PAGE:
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The Ahoms arrived from Myanmar and reached the Brahmaputra valley of Assam in the first half of 13th Century AD. When they were crossing the Pangsau Pass in 1228 AD, the Ahoms had to face violent oppositions from the Nocte, Tangsa and Wancho tribes in the slopes of the Patkai hill range of Arunachal Pradesh. Therefore, from this historical fact, it is quite evident that the Nocte tribe was settled way before the arrival of the Ahoms, and as per the Ahom Buranjis/Chronicles, the Nocte tribe was living in the area since the 11th/12th Century AD.  
As per the Ahom Buranjis, Nocte, Tangsa, Tutsa and Wancho tribes were the first to be called Naga. Shredding the speculation around the meaning of the word Naga, Prof. Xavier Pfokrehe Mao of NEHU, Shillong, writes in Nagaland Post that Naga means highlanders, not naked. 
The term Nocte, sometimes spelled as Nokte, was coined in the 1950s. As per some non-native authors, the term has been derived from two words: 'Nok' meaning village, and 'Tey' meaning people. However, it also means 'our people' when the word 'Nang' is added before 'Nocte'. Therefore, it is possible that when the authors were doing their research, the villagers must have simply said that they are our people and the authors mistook it as their tribe's name.
Infact, before the 1950s, the Nocte tribe was a collection of numerous independent chiefdoms. In the medieval and the colonial period, the Nocte tribe was known as Namsangia Naga, Borduaria Naga, Paniduaria Naga, Borkhunma, Jaipuria Naga, Mohongia etc. Here, Namsangia/Mohongia/Jaipuria Naga are the people of present Namsang village, originally known as Hakhunthin/Thinnyan; Borduaria/Paniduaria Naga are from present Borduria and Paniduria villages, originally known as Sah-Lah and Longchaang, respectively; and Borkhunma are the people from present Kheti, Khela, Thinsa and Notun Kheti villages.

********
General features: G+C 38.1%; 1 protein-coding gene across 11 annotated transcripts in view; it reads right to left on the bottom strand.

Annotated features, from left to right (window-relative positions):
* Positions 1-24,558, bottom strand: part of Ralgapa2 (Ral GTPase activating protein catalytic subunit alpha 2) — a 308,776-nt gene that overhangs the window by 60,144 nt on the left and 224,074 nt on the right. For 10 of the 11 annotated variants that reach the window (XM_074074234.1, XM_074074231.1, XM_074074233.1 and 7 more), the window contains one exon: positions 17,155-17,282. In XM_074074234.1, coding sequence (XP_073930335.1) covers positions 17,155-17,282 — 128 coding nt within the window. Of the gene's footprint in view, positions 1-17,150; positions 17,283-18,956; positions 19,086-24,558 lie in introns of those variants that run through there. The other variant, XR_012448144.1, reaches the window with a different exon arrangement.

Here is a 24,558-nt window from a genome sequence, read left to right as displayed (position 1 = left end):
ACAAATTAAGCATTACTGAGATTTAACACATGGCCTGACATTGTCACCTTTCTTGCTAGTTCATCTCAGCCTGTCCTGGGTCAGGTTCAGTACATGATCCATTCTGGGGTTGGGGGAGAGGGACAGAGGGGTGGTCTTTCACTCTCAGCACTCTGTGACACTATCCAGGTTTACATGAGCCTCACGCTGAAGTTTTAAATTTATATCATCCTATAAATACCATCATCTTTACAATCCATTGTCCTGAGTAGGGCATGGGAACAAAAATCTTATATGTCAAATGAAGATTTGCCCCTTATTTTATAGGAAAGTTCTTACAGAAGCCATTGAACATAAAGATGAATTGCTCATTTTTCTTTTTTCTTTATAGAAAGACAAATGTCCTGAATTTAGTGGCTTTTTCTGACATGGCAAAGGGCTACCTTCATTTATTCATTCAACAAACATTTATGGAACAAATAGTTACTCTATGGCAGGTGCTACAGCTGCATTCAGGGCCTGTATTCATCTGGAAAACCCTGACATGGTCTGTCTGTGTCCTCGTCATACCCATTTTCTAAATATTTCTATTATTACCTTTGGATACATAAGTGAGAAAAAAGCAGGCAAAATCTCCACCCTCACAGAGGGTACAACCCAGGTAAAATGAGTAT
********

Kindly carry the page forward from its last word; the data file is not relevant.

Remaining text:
Formally known as Tirap Frontier Tract, the Nocte tribe is concentrated in the southernmost part of Arunachal Pradesh, Tirap District. The district measures approximately 2362 square kilometres, surrounded by unique picturesque hills. It lies between the latitudes 26º 38’ N and 27º 47’ N and the longitudes 96º 16’ E and 95º 40’ E. The district's name has been derived from the River Tirap, which originates from a high peak in Laju Circle. The river flows from the southeast to the northeast part of the district and then crossing over to Changlang district and finally joins into the Buri-Dihing river near Ledo of Assam. It shares a state border with Nagaland and Assam, an international border with Myanmar and a district border with Changlang and Longding Districts of Arunachal Pradesh. Changlang bifurcated from Tirap in 1987, and Longding in 2012.
In 1814, under the lead of Lowang and Mongwang families of Namsang, a small group of Noctes belonging to various villages came down from the hills and settled on the banks of Dihing River at Jeypore in Dibrugarh district of Assam, which is about 30 kilometres away from the tribe’s mainland. This Nocte village in Assam is called Pontuan. As of 2020, there are around 38 houses in Pontuan village with a population of not more than 200. Read more on Pontuan Noctes.
A considerable number of Nocte families reside in Rajanagar area of Changlang district.
A small village called Hiloni gaon in Assam's Sibsagar district is also inhabited by the Nocte tribe.
Wang Hang, was the name of the chief who led the migration of the Nocte group from Hukong in Myanmar. He is the ancestor of the ruling families of Borduria, Namsang and Laptang villages. In some texts, he is mentioned as Khunbao. Khunbao is actually a Tai word which is used to signify a person of a royal blood and given the fact that the Noctes were Buddhist in Myanmar, the name should not sound alien. Wang Hang had two sons Khunlang and Khunlai. They were succeeded by Tangthok and Tankam.
Another group of Noctes migrated from Hakhi Haja in Myanmar under the lead of Dambang Kakon . He is the ancestor of the ruling family of Dadam village.
Tewang Lowang and Tumwang Lowang were the leaders of the Khunnu group who migrated from Tangnyu/Tang in present-day Myanmar.
Naisan led another group from Wakka area of Longding district. He is the ancestor of the ruling family of Lapnan and Luthong villages.
The group led by Wang Hang migrated from Hukong/Hukawng valley in Myanmar. They came via Pongsau Pass and down to Jeypore in Assam, along the Dihing river. Then they came up the hill and settled near the present Laptang village. They followed Buddhism in Myanmar. Golden umbrellas, stone tablets and wood bark writings in Bali or Pali language, were found in the possession of Wang Hang's descendants, as a testimony of their origin.